For this year’s events, we will return to the Gaylord National Harbor on February 4-7, 2013! Here’s a recap of our attendance at the 2012 annual Forum:

  • NEO representatives Lynn Skrukrud and Halli Ellis presented a workshop for the Youth Track portion of the Forum educating and informing attendees on how to implement change in their own communities through event planning and youth-focused positive alternatives.

    NEO Presentation by Youth Coordinators, Lynn Skrukrud & Halli Ellis, 2012
  • SAMHSA’s 8th annual Prevention Day offered inspiring speakers and training on prevention and treatment of substance abuse and mental health disorders. Attendees can view presentations here.
  • More than 72 percent of registrants attended CADCA-sponsored State & Territory Meetings.
  • More than 80 educational workshops were presented.
  • Nearly 1000 people attended the Members’ and First-Timers’ Breakfast.
  • The National Leadership Plenary featured CADCA’s Chairman and CEO Gen. Arthur Dean; Benjamin Tucker, J.D., Deputy Director of State, Local, and Tribal Affairs, ONDCP; Yury Fedotov, Executive Director of the United Nations Office on Drugs and Crime; and an inspiring keynote speaker, James Fowler, Ph.D. Watch it here.
  • Federal Partner Power Sessions were added in 2012 and included presentations from federal leaders representing NIDA, DEA, NHTSA, SAMSHA, ONDCP and NIAAA. See their presentations here.
  • 32 coalitions participated in the Ideas Fair as part of the Networking Reception.
  • Capitol Hill Day Plenary featured Gen. Arthur T. Dean, CADCA Chairman and CEO, U.S. Army, Retired; Sue Thau, CADCA Public Policy Consultant; Rep. Karen Bass (D-CA); Rep. Mary Bono Mack (R-CA); Debbie Jessup from Rep. Lucille Roybal-Allard (D-CA)’s office; Hilarie Chambers from Rep. Sander Levin (D-MI)’s office; and CADCA Lifetime Achievement Award Winner, Lloyd Johnston, Ph.D., University of Michigan.
  • Congressional Reception featured record-breaking attendance and speeches from Sen. Chuck Grassley (R-IA), Rep. Jesse Jackson, Jr. (D-IL), and Rep. Danny K. Davis (D-IL).
  • CADCA’s National Coalition Academy saw 150 coalitions graduate from the year-long training program.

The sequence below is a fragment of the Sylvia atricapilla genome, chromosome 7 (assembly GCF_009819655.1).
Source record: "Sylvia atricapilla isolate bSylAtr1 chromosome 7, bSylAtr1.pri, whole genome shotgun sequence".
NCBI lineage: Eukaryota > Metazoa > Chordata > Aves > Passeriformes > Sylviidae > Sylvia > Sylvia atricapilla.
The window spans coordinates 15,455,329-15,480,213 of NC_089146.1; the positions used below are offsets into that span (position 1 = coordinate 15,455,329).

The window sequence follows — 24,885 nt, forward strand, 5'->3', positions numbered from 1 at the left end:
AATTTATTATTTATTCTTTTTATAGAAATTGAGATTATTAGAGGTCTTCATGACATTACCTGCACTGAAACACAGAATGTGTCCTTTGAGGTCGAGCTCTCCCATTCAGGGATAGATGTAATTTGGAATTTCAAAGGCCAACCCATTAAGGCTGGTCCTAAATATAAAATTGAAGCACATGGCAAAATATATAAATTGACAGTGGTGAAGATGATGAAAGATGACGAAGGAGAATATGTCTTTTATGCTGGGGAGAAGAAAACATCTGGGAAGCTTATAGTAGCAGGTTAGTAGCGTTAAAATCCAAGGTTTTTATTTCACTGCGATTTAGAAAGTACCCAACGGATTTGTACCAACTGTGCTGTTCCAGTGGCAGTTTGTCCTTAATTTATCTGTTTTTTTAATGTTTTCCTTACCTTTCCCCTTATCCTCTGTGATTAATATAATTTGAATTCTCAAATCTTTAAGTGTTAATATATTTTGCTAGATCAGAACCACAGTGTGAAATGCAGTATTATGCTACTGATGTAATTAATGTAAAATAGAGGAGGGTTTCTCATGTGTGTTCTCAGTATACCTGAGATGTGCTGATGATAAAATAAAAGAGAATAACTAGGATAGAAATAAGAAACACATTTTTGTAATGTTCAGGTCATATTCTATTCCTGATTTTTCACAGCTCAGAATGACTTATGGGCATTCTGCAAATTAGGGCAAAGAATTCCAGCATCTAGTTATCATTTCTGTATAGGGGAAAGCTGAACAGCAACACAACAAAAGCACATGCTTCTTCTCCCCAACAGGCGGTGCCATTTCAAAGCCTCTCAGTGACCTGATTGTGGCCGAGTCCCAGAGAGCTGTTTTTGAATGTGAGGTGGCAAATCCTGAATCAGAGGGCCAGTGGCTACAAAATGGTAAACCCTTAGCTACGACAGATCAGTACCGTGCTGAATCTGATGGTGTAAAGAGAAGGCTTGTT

• 350 people got to have a breakfast conversation with the SAMHSA Administrator.
  • More than 1550 attended the closing National Leadership Awards Luncheon.
  • Also at the luncheon, CADCA’s first group of VetCorps recruits took the AmeriCorps Pledge as they enlist in a new program that matches military veterans and coalitions in 100 communities.

Join us for the American Medicine Chest Challenge

The Coalition for a Drug Free Nevada County would like YOU to join us by taking the American Medicine Chest Challenge.  The Drug Enforcement Administration’s newly proposed regulations for the implementation of the “Secure and Responsible Drug Disposal Act of 2010” is just another piece of the efforts to reduce prescription drug abuse throughout the nation. Click HERE to view the regulations and comments. We are so pleased that the DEA continues to recognize to importance of the partnership between community organizations and law enforcement for successful take-back and disposal events – as evidenced by all of your hard work and dedication to the prevention of prescription drug abuse is your communities.

Join us in the commitment to safe and healthy communities throughout the year by using these 5 simple steps, a resource to help all of us promote this important public health prevention message and the work you do in your community.

Here are our Safe Disposal Convenient Locations:

  • Grass Valley Police Department 129 S. Auburn Street, Grass Valley, CA (24-hour Safe Disposal site for prescription drugs)
  • Kmart Pharmacy 111 W. McKnight Way, Grass Valley, CA 8am – 10pm Monday – Sunday (Prescription drug & Over-the-Counter & Sharps)
  • Save Mart Pharmacy 12054 Nevada City Hwy, Grass Valley, CA ( Prescription drugs Only)
  • Rite Aid Pharmacy 720 Sutton Way, Grass Valley, CA (Prescription drugs & Sharps)

Next National Prescription Drug Take Back Day: April 27th, 2013

Thank you again for all of your efforts and for joining us as we represent the communities we serve. If you have any questions or want to know how to get involved in the Coalition’s efforts to reduce youth access and substance abuse, contact us at 530.273.7956

 

Prevention Efforts Show Success: Decline in Young Adult Nonmedical Prescription Drug Use

Photo of a mother and daughter.The number of people ages 18 to 25 who used prescription drugs for nonmedical purposes in the past month declined from 2.0 million in 2010 to 1.7 million in 2011 (14.3 percent decrease), according to SAMHSA’s 2011 National Survey on Drug Use and Health Exit Disclaimer (NSDUH).

“These findings show that national efforts to address the problem of prescription drug misuse may be beginning to bear fruit, and we must continue to apply this pressure to drive down this and other forms of substance use,” said SAMHSA Administrator Pamela S. Hyde, J.D.

As the primary source of statistical information on the use of illicit drugs, alcohol, and tobacco in the United States, NSDUH provides unique insights into current trends in the behavioral health issues that affect communities nationwide. The survey, released by SAMHSA in conjunction with the 23nd annual National Recovery Month Exit Disclaimer observance, also showed that the rates of past-month drinking, binge drinking, and heavy drinking among people under age 21 continued to decline from 2002, as did the rate of past-month tobacco use among youth ages 12 to 17 and among young adults ages 18 to 25.